Prescription of Postexposure Prophylaxis for HIV-1 in the Emergency Room: Correct Transmission Risk Assessment Remains Challenging

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Abstract

Background:

Limited data are available about the accuracy of postexposure prophylaxis (PEP) prescription in the emergency rooms. Here, we evaluated PEP prescription decision making with respect to the risk of sexual HIV transmission and the exposed person's fear vis-à-vis HIV.

Methods:

Using a risk assessment algorithm, we retrospectively evaluated the adequacy of PEP prescription for all persons presenting at the emergency room of the University Hospital Zurich after consensual sex from 2007 to 2013. We used logistic regression to identify factors that correlate with risk-concordant and risk-discordant decisions.

Results:

We documented 975 persons with a total of 1051 visits for PEP: 83% were men, 71% were Swiss, and 37% were men who have sex with men. In 74% of visits, the decisions were concordant with the risk evaluation algorithm (22% discordant, 4% unknown). In 61% (644/1051) PEP was prescribed; however, in 12% (76/644) the prescriptions were without indication of HIV transmission risk and were attributed to the exposed person's request. Importantly, in 10% (101/1051) of all visits, there were potential risks but PEP was not prescribed, either because of physician's decision or exposed person's refusal. The presence of the source partner strongly correlated with appropriately withholding PEP (adjusted odds ratio for giving PEP 0.05; 95% confidence interval: 0.03 to 0.08).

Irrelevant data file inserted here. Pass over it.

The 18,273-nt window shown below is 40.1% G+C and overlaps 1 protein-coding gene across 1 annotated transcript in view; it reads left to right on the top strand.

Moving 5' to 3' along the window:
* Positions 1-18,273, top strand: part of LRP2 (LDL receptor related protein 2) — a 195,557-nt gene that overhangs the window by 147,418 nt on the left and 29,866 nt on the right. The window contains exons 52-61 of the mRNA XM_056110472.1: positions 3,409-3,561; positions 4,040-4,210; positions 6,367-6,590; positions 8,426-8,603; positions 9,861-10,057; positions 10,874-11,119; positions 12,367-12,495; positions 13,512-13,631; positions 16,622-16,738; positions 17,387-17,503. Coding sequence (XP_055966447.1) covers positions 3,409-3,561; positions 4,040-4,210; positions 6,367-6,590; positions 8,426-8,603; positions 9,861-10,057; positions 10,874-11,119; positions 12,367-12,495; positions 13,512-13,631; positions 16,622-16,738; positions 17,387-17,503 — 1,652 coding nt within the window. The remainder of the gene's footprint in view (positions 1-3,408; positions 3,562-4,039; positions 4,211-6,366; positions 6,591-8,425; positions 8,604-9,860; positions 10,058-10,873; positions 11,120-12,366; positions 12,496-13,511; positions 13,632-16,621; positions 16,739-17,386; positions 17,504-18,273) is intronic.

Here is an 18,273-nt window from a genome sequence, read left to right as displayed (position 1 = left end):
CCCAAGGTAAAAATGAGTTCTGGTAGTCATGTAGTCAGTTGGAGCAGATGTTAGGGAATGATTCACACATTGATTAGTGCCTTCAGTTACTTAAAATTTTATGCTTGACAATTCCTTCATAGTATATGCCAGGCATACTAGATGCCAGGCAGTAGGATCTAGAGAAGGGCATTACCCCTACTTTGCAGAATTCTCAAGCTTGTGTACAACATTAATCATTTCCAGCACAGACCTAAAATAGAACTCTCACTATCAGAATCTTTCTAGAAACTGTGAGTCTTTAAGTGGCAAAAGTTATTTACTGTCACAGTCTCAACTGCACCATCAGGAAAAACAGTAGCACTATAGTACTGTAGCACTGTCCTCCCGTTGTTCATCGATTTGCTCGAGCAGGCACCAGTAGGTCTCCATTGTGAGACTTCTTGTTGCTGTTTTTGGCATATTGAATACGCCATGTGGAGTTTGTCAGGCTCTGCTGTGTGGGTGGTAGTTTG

Conclusions:

We found that 22% of PEP decisions were risk discordant because of exposed person's request, incorrect estimation of the sexual transmission risk by the physician, or exposed person's refusal to accept PEP. Emergency physicians may benefit from specialized risk assessment training and patients from education in HIV transmission risk awareness.

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